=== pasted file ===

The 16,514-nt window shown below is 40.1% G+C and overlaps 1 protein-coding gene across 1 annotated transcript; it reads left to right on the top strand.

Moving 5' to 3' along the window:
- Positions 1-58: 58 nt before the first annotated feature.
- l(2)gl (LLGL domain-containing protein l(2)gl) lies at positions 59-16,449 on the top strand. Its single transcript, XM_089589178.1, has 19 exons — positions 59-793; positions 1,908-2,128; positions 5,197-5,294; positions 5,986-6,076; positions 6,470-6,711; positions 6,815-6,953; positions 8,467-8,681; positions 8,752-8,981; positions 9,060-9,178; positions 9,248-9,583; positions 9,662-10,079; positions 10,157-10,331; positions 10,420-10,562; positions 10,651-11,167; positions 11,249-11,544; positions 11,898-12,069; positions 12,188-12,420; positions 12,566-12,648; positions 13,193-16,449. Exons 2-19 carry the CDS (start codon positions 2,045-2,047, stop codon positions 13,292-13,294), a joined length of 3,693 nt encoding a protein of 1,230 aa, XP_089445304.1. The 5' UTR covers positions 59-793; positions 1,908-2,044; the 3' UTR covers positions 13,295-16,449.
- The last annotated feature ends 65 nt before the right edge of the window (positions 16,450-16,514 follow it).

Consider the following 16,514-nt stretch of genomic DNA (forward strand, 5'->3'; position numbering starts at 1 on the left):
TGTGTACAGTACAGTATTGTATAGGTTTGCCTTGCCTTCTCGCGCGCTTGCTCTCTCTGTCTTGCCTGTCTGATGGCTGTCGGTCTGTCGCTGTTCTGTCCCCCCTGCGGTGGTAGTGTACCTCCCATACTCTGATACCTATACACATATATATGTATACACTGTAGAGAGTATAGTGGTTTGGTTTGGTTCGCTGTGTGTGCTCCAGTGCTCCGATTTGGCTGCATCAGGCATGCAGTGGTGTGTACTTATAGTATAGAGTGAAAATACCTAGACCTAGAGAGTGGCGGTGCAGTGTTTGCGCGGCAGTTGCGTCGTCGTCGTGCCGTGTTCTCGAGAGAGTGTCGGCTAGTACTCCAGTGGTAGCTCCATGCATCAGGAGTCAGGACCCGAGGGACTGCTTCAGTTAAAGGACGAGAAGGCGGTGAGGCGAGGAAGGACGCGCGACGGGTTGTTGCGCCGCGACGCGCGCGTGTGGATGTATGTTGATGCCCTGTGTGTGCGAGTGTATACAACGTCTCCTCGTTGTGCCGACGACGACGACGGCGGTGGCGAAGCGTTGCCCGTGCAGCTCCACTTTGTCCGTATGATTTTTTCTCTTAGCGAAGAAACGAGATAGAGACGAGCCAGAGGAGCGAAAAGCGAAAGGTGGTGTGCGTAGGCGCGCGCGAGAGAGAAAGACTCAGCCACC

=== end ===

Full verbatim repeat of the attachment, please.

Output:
The 16,514-nt window shown below is 40.1% G+C and overlaps 1 protein-coding gene across 1 annotated transcript; it reads left to right on the top strand.

Moving 5' to 3' along the window:
- Positions 1-58: 58 nt before the first annotated feature.
- l(2)gl (LLGL domain-containing protein l(2)gl) lies at positions 59-16,449 on the top strand. Its single transcript, XM_089589178.1, has 19 exons — positions 59-793; positions 1,908-2,128; positions 5,197-5,294; positions 5,986-6,076; positions 6,470-6,711; positions 6,815-6,953; positions 8,467-8,681; positions 8,752-8,981; positions 9,060-9,178; positions 9,248-9,583; positions 9,662-10,079; positions 10,157-10,331; positions 10,420-10,562; positions 10,651-11,167; positions 11,249-11,544; positions 11,898-12,069; positions 12,188-12,420; positions 12,566-12,648; positions 13,193-16,449. Exons 2-19 carry the CDS (start codon positions 2,045-2,047, stop codon positions 13,292-13,294), a joined length of 3,693 nt encoding a protein of 1,230 aa, XP_089445304.1. The 5' UTR covers positions 59-793; positions 1,908-2,044; the 3' UTR covers positions 13,295-16,449.
- The last annotated feature ends 65 nt before the right edge of the window (positions 16,450-16,514 follow it).

Consider the following 16,514-nt stretch of genomic DNA (forward strand, 5'->3'; position numbering starts at 1 on the left):
TGTGTACAGTACAGTATTGTATAGGTTTGCCTTGCCTTCTCGCGCGCTTGCTCTCTCTGTCTTGCCTGTCTGATGGCTGTCGGTCTGTCGCTGTTCTGTCCCCCCTGCGGTGGTAGTGTACCTCCCATACTCTGATACCTATACACATATATATGTATACACTGTAGAGAGTATAGTGGTTTGGTTTGGTTCGCTGTGTGTGCTCCAGTGCTCCGATTTGGCTGCATCAGGCATGCAGTGGTGTGTACTTATAGTATAGAGTGAAAATACCTAGACCTAGAGAGTGGCGGTGCAGTGTTTGCGCGGCAGTTGCGTCGTCGTCGTGCCGTGTTCTCGAGAGAGTGTCGGCTAGTACTCCAGTGGTAGCTCCATGCATCAGGAGTCAGGACCCGAGGGACTGCTTCAGTTAAAGGACGAGAAGGCGGTGAGGCGAGGAAGGACGCGCGACGGGTTGTTGCGCCGCGACGCGCGCGTGTGGATGTATGTTGATGCCCTGTGTGTGCGAGTGTATACAACGTCTCCTCGTTGTGCCGACGACGACGACGGCGGTGGCGAAGCGTTGCCCGTGCAGCTCCACTTTGTCCGTATGATTTTTTCTCTTAGCGAAGAAACGAGATAGAGACGAGCCAGAGGAGCGAAAAGCGAAAGGTGGTGTGCGTAGGCGCGCGCGAGAGAGAAAGACTCAGCCACC